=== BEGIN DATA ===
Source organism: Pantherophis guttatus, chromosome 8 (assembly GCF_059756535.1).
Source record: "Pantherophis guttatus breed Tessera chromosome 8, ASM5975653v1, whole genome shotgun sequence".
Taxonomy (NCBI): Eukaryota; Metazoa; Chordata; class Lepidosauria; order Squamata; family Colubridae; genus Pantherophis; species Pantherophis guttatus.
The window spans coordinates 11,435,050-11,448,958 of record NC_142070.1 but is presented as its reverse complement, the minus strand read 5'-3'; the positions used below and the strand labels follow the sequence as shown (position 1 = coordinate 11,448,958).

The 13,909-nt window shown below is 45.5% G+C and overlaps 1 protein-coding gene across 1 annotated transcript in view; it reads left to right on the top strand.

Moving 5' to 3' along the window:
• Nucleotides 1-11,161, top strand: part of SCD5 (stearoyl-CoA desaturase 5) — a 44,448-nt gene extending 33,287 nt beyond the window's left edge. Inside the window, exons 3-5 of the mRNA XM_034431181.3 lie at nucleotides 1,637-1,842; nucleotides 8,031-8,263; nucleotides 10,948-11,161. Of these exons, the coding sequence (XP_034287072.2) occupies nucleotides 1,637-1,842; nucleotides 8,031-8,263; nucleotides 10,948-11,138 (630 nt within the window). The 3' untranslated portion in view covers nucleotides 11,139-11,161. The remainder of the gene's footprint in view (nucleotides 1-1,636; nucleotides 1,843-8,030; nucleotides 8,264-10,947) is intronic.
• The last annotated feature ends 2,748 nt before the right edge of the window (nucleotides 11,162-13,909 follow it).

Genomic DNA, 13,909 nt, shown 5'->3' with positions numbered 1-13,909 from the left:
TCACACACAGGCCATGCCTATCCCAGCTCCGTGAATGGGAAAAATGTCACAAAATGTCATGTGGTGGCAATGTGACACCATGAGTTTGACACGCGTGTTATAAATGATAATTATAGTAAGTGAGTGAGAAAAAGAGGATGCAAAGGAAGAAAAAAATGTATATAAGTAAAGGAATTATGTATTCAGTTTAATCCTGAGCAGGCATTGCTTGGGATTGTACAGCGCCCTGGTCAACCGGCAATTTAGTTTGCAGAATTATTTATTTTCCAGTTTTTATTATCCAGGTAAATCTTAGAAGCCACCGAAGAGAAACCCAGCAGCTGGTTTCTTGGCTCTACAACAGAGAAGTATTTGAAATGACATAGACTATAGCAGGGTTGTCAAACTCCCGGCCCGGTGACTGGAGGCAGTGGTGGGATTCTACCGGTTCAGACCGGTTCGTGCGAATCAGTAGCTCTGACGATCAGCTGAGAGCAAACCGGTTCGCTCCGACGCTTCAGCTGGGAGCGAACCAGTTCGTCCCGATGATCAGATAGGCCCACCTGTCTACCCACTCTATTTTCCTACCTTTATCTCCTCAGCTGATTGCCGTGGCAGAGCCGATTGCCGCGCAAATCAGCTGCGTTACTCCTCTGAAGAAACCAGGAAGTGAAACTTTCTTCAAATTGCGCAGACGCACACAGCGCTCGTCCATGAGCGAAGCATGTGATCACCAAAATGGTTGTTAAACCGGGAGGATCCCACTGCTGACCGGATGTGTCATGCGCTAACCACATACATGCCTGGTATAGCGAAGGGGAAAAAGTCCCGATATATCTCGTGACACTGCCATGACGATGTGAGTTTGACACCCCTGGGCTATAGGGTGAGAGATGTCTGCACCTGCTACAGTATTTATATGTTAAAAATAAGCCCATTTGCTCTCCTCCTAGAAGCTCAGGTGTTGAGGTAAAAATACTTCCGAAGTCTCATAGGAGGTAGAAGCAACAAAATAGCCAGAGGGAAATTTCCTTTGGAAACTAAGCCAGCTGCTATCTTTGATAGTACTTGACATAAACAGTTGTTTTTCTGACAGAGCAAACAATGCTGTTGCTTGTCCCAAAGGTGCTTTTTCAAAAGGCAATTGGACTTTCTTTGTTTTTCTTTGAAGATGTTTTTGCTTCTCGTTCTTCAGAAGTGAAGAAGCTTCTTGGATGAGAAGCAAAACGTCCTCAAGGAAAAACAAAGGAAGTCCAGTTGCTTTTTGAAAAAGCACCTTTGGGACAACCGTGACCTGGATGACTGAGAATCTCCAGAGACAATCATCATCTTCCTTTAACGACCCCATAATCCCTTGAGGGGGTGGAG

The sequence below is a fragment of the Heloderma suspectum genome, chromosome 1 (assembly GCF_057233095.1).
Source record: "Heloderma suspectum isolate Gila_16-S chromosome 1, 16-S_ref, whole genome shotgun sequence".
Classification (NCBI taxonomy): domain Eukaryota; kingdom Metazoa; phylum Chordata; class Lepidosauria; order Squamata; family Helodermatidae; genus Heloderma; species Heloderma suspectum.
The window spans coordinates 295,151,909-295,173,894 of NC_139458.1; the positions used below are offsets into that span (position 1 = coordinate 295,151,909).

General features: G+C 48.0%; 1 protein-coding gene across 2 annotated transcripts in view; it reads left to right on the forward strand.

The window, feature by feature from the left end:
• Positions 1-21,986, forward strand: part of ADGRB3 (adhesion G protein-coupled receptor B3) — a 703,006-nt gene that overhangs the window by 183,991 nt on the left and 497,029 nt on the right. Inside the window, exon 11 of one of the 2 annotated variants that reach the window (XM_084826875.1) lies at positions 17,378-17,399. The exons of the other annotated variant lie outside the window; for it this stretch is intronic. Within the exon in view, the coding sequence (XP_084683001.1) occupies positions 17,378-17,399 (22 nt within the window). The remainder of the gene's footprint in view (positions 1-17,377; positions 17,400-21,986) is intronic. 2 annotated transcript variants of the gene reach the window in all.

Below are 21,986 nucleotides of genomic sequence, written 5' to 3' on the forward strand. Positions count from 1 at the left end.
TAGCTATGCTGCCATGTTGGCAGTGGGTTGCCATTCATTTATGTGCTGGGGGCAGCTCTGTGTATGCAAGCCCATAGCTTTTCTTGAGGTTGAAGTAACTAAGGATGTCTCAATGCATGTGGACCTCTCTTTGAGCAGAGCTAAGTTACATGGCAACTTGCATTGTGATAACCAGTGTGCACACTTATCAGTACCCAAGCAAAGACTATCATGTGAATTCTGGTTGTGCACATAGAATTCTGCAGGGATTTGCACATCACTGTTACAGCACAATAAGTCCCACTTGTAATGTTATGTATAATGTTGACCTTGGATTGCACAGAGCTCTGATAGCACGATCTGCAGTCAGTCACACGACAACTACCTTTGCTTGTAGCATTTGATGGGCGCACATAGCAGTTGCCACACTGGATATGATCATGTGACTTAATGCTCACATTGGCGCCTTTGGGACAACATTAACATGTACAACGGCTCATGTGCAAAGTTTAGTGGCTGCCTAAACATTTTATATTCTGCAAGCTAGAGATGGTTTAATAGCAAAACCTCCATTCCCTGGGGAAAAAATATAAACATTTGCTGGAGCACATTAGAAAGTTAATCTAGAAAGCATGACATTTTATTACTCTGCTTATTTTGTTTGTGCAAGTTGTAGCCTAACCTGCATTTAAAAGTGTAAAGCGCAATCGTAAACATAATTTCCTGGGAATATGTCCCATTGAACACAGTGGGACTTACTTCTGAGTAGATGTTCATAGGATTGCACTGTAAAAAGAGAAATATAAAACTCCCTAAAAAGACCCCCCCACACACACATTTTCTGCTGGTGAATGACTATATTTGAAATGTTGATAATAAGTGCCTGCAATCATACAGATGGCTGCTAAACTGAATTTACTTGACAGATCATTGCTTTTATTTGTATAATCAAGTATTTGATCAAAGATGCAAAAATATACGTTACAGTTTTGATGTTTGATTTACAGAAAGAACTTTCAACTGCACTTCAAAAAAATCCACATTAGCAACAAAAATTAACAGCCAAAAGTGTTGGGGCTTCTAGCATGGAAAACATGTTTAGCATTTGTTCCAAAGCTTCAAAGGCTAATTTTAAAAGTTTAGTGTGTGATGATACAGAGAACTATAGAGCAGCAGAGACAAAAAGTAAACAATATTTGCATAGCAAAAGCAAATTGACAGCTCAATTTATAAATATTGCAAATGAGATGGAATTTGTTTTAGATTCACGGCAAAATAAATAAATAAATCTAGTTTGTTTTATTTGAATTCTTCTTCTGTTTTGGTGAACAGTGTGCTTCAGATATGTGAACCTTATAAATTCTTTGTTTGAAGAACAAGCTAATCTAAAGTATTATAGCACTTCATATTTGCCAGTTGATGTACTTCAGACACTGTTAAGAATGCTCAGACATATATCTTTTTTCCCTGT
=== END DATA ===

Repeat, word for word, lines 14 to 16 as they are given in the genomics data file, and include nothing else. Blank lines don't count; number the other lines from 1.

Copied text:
The window spans coordinates 295,151,909-295,173,894 of NC_139458.1; the positions used below are offsets into that span (position 1 = coordinate 295,151,909).

General features: G+C 48.0%; 1 protein-coding gene across 2 annotated transcripts in view; it reads left to right on the forward strand.

The window, feature by feature from the left end: